Which manufacturer you buy from also plays a role – since part of the reason for this tax break is to help establish electric cars as a viable option, this incentive starts to run out once a company has produced 200,000 electric vehicles. This program therefore no longer applies to GM and Tesla cars.
Importantly, the rebate is based on your new vehicle’s battery capacity in kilowatt-hours, so there’s no difference in this sense between buying an economy or luxury model. Another requirement, which excludes many hybrids, is that the vehicle has to have the capability of charging from an external source, i.e. cars like non-plug-in Toyota RAV4 hybrids simply don’t qualify. Finally, the federal tax credit only applies to new vehicles: even though driving a used Volt has pretty much the same impact on air quality and energy usage, the government doesn’t reward you for doing so.
Electric vs Gas Car Resale Value
One thing that influences the long-term cost of owning an electric vs gas car is how much you can expect to get for it once you’re willing to move on. This is one aspect many car buyers overlook, especially as you can’t really know what your financial situation will be in five years or so. Don’t neglect to do your research, though: this is one consideration that may sway the equation of how much electric cars vs gas cars cost.
Estimating how much a car will be worth a few years down the road is based both on historical data and guesswork. Since there’s a limited track record with electric vs gas cars, nobody really knows what you’ll be able to get for your shiny new EV when it’s time to upgrade. Gas may have become really cheap by the year 2025, negating electric car savings – or carbon emissions could be taxed, giving electricity the edge. A large part of this comes down to future consumers’ attitudes to electric vs gas cars, and these are inherently difficult to predict.
Based on the data we have, though, electric cars depreciate significantly faster than comparable gas models, not least because newer, better technology comes out all the time. Teslas are the exception to this rule due to their intelligent and constantly updated onboard software. One recent over-the-air upgrade, for instance, improved the new Model 3’s range by a small but handy amount without any alterations to the batteries themselves.
Leasing an Electric vs Gas Car
The hefty price tag most new electric vehicles carry may well cause you to seriously consider a long-term rental instead. Indeed, depending on your personal circumstances and financial goals, leasing an electric car may well be the most economical option.
It’s also a great way to get your feet wet with electric vehicles. It’s probably not, however, the best option when it comes to taking advantage of electric car savings. In the first place, electric vehicles lose their value more quickly than those with conventional engines, which jacks up your leasing costs. In addition, there’s no federal tax credit for leasing, as this (if any) goes to the vehicle’s titleholder and may or may not affect the monthly lease payment amount. A third factor to consider is that the electric car vs gas cost equation tends to favor the former only when you drive plenty of miles in a year, and high-mileage lease contracts generally carry a considerable premium.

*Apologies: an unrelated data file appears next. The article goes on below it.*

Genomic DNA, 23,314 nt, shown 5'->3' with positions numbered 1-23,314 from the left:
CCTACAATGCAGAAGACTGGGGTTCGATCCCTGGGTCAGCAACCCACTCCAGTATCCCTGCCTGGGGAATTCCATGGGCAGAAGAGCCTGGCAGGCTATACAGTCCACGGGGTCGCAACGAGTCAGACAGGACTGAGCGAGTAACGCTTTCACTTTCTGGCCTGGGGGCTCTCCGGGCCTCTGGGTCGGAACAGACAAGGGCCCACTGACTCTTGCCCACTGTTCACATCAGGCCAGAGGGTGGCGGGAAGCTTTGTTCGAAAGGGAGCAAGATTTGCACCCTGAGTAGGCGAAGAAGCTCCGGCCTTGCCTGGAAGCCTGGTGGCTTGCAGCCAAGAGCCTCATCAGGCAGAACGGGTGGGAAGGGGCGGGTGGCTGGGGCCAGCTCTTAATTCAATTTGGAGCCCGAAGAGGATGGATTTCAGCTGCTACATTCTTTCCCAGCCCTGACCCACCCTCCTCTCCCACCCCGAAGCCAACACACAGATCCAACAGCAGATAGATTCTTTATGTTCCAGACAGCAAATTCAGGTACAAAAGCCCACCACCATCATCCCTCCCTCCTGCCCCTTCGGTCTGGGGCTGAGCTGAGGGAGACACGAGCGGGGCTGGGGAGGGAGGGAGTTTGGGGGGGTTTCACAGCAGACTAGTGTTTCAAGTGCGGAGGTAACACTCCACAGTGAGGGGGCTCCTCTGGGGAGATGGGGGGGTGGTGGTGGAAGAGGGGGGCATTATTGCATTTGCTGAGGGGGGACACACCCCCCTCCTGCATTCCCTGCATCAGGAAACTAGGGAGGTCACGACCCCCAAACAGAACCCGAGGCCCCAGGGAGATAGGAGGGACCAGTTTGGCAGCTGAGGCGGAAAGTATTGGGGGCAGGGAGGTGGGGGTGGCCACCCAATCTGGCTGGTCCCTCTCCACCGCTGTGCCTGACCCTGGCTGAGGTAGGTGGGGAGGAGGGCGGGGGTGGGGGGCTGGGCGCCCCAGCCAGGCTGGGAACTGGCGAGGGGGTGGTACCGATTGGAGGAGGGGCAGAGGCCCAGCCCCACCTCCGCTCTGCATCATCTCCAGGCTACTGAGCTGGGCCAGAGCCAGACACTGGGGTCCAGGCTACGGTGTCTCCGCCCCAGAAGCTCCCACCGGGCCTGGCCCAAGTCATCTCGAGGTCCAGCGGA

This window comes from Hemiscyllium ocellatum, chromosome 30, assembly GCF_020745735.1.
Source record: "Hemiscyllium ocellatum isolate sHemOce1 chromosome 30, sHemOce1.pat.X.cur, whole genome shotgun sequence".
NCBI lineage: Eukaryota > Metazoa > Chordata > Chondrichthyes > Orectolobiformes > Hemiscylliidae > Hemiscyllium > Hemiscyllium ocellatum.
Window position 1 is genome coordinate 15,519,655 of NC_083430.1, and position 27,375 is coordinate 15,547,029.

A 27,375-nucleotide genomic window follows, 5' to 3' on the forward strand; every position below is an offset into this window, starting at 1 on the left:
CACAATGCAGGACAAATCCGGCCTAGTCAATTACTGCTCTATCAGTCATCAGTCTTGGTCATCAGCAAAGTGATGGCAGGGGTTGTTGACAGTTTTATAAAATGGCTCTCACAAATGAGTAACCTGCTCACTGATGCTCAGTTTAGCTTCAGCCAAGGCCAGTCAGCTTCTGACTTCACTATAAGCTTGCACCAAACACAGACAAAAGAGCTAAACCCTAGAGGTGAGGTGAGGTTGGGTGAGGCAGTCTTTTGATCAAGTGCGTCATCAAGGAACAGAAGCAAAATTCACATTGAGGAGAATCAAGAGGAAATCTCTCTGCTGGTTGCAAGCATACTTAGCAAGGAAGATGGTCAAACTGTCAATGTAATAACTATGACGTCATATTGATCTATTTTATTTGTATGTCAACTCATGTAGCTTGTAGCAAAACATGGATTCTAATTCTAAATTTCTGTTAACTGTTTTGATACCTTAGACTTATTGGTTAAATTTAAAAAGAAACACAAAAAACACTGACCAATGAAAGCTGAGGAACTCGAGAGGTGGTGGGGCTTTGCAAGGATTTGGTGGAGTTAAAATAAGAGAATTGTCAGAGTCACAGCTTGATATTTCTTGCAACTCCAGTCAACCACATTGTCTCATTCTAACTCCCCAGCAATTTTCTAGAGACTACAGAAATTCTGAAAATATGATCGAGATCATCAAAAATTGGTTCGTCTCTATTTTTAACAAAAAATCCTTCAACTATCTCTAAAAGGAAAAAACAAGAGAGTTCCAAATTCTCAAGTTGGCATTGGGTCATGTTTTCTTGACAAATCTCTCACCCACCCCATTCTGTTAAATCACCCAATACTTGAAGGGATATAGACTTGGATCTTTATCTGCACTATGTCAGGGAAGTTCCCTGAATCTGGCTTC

This is not to say that leasing an electric car is a bad idea. You should take a good look at any state incentives for doing so, though, and unless you have your heart set on driving a vehicle with zero tailpipe emissions, you should compare the available deals on electric vs gas cars on an even footing.
Electricity vs Gas Price Volatility
Buying and even leasing a car is at least a medium-term proposition. As 2020 (rest in peace) showed us all, a lot can happen over a year, so there’s yet another question we need to ask ourselves: do electric cars save you money if the cost of electricity or gas changes radically?
In terms of predictability, electric cars win out here. Electricity prices do change, but only gradually, as both supply and demand are reasonably inflexible. Petroleum production, by contrast, depends heavily on the political situation in some not-very-stable regions of the globe and may rise (or fall) comparatively rapidly. If you drive 20,000 miles each year and your gas-burning car gets 30 MPG, a $0.40 per gallon increase will cost you an additional $267 per year.
Doing the Math: Do Electric Cars Save You Money?
The question of whether electric cars vs gas cars cost less depends mainly on the timeframe you’re able to look at. If you just need a vehicle to get to work and back during the next year, one powered by an internal combustion engine will probably work out cheaper – for that year. If you’re able to plan further ahead, can afford a large down payment, and drive a lot, electric cars save money…but not necessarily a huge amount.
Let’s see how a couple of different scenarios would play out, using rough numbers. We definitely encourage you to draw up a similar calculation using the most accurate data you can find.
So, do electric cars save you money? In general, yes; however this rule isn’t set in stone:
- If you need a car but don’t drive that much, going with gas may be cheaper.
- For frequent, long road trips, filling up at the pump is still more convenient.
- Electric car savings accumulate over the long term, but often require you to make a larger up-front payment.
- Federal and state tax incentives help, but shouldn’t be seen in isolation from other factors.
- These figures are only illustrative. Depending on which car you choose and what terms you negotiate, your actual costs may be wildly different.
Major financial decisions should never be made in haste. You’ll find plenty of reliable, specific information online regarding the electric cars vs gas cars cost debate, so don’t jump at the first “incredible deal” you see. There are also some less tangible considerations that can’t be ignored, such as whether you prefer to drive an electric car vs gas car (or feel slightly guilty about filling up the latter). Whichever direction you choose to go, though, you’ll feel much more content with your purchase if you know that it’s backed by solid financial analysis.